7 p.m. Thursday, November 17, 2022
Humanities Quadrangle, Room L01 (320 York)
Introduction and Film Notes by Archer Neilson

Directed by Jean Renoir (1937) 113 mins
Screenplay by Charles Spaak and Jean Renoir
Cinematography by Christian Matras
Produced by R
éalisation d'Art Cinématographique
Starring Jean Gabin, Dita Parlo, Pierre Fresnay, Erich von Stroheim, Julien Carette, and Marcel Dalio

GRAND ILLUSION is, in the words of Kevin Maher, “a peerless film that makes sweeping rhetorical statements about the futility of war while maintaining a laser-sharp focus on an ensemble of meticulously drawn characters.” Others have praised it as “one of the true masterpieces of the screen” (Pauline Kael), “the greatest World War I movie ever made” (Mick LaSalle), “one of the key humanist expressions to be found in the movies” (Jonathan Rosenbaum), “a model of simplicity and grace” (Kenneth Turan), “funny, heart-wrenching, nail-biting, caustic, and profound” (Stephen Garrett), “soaringly elegiac” (Stanley Kauffman), and “a sorrowful, acutely thoughtful, and wholly imperishable masterpiece” (Tim Robey). Even Franklin Delano Roosevelt weighed in on GRAND ILLUSION, saying, “Everyone who believes in democracy should see this film.”

It tells the story of a group of French officers attempting to escape from a series of World War I POW camps. Through a cacophony of languages, class markers, musical genres, and acting styles, it examines the collapse of old social systems brought on by that war, from the perspective of filmmakers on the cusp of World War II. André Bazin—one of the first great scholars of director Jean Renoir—remarked, “Grand illusions are doubtless the dreams which help men to live, such as a simple obsession with pyrography or translating Pindar, but more than this, the grand illusions are the illusion of hatred, which arbitrarily divides men who in reality are not separated by anything; the illusion of boundaries, with the wars which result from them; the illusion of races, of social classes. The message of the film is thus a demonstration a contrario of the fraternity and equality of men.”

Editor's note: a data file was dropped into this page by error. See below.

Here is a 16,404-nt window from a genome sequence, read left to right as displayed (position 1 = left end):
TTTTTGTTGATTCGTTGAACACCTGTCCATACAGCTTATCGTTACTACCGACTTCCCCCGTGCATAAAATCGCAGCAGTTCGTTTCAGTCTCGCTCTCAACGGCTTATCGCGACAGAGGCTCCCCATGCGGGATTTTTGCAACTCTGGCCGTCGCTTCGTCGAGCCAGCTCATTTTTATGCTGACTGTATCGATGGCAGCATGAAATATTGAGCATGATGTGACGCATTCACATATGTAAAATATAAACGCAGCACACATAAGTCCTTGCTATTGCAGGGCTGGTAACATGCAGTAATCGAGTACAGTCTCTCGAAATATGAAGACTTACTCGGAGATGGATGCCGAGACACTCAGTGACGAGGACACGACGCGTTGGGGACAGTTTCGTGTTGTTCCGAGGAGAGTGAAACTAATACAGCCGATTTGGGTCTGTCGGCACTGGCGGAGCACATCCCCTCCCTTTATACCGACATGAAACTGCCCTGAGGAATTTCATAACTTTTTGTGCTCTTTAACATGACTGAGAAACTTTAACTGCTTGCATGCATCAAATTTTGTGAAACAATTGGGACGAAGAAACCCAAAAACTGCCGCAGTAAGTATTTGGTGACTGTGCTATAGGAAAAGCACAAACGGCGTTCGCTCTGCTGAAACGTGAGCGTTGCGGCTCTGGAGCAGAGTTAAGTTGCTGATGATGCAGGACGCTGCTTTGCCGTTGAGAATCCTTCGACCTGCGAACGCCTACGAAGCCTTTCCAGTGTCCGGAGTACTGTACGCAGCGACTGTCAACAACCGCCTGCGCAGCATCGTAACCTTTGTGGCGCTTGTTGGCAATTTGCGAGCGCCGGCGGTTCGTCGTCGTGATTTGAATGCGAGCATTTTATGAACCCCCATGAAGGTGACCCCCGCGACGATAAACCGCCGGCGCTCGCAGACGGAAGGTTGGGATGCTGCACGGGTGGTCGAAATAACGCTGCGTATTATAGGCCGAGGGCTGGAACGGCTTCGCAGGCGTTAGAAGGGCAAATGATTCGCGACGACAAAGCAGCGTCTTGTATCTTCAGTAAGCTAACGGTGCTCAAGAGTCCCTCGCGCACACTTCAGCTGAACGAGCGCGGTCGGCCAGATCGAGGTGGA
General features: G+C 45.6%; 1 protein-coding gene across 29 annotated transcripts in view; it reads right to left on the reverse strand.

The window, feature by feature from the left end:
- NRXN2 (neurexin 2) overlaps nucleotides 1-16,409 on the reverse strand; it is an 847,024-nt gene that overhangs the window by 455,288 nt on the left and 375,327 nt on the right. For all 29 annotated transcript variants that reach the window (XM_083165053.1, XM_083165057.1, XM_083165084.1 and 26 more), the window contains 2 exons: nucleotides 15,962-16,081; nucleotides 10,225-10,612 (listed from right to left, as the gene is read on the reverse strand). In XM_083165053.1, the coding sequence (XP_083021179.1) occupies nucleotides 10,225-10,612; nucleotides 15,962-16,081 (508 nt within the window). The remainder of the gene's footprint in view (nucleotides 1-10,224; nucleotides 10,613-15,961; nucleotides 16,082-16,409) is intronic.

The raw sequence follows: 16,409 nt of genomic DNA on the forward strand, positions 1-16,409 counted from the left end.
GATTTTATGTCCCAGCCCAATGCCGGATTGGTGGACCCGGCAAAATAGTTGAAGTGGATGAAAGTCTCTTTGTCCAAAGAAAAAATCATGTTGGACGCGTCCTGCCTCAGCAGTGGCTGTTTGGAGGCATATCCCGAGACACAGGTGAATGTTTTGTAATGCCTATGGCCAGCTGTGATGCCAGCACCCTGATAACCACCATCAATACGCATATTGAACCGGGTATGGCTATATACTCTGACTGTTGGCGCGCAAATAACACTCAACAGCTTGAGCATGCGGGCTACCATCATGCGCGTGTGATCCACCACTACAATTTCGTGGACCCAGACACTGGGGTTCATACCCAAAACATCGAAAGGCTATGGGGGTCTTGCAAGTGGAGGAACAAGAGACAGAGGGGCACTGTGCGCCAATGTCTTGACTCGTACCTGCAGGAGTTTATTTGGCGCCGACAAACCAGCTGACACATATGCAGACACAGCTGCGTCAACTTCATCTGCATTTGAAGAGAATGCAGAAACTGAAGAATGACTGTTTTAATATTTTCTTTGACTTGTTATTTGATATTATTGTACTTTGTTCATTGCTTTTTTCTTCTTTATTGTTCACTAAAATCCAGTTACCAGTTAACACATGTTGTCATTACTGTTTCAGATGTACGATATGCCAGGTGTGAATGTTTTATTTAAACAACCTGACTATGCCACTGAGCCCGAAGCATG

Renoir’s World War I service contributed greatly to his interest in cinema, both because of all the Chaplin and Griffith films he watched while in the hospital recuperating from a bullet wound, and because his work as a reconnaissance pilot gave him hands-on experience with a camera. (For GRAND ILLUSION, Jean Gabin was costumed in Renoir’s old uniform.) One of his fellow pilots, Major Armand Pinsard—who was shot down seven times, and who was captured and escaped seven times—saved Renoir’s life during combat, and Renoir claimed Pinsard’s stories were the inspiration for GRAND ILLUSION. Unable to film in Germany due to the rising fascist threat, Renoir opted for Alsace on the upper Rhine, where locations included artillery barracks in Colmar constructed under Wilhelm II and Upper Koenigsbourg Castle.

GRAND ILLUSION premiered at the Marivaux in Paris in June, 1937, and screened that August at the Venice Film Festival, where it was given a newly-invented ensemble award to avoid giving it the top prize, then known as the Mussolini Cup. The film was banned in Italy and Germany, with Goebbels calling it “Cinematic Public Enemy #1”. It was also soon banned in France for the duration of the war, due to its anti-war message. (It had been a huge hit in France before the ban, selling 12 million tickets.) It was released in the U.S. in September of ’37, and became the first foreign language film nominated for the Academy Award for Best Picture.

It was long believed that GRAND ILLUSION’s original nitrate negative had been lost during a 1942 Allied air raid, and when Renoir oversaw the restoration of the film in the late ’50s, he had to work from a poor-quality print. However, the Germans had in fact confiscated the negative in 1940 when they entered Paris, and sent it with other stolen French film material to the Reichsfilmarchiv vaults in Berlin. The vaults were located in what would soon be the Soviet zone, and the Soviets shipped material from the vaults—including the GRAND ILLUSION negative—to Gosfilmofond film archive in Moscow. The negative was returned to France as part of a large swap in the ’60s, but for years it sat unidentified in storage at the Toulouse Cinémathèque. In the ’90s, new prints were made from the pristine rediscovered negative, with an American rerelease by Rialto in 1999. That same year, GRAND ILLUSION became the very first film released on DVD by the Criterion Collection.

DID YOU KNOW: The British officer who destroys his watch rather than give it to the Germans was played by Jacques Becker, GRAND ILLUSION's assistant director, who would later win renown for writing and directing films such as CASQUE D'OR, TOUCHEZ PAS AU GRISBI, and LE TROU.

Presented in Treasures from the Yale Film Archive, with support from Paul L. Joskow '70 M.Phil., '72 Ph.D. Printed Film Notes are distributed to the audience before each Treasures screening.

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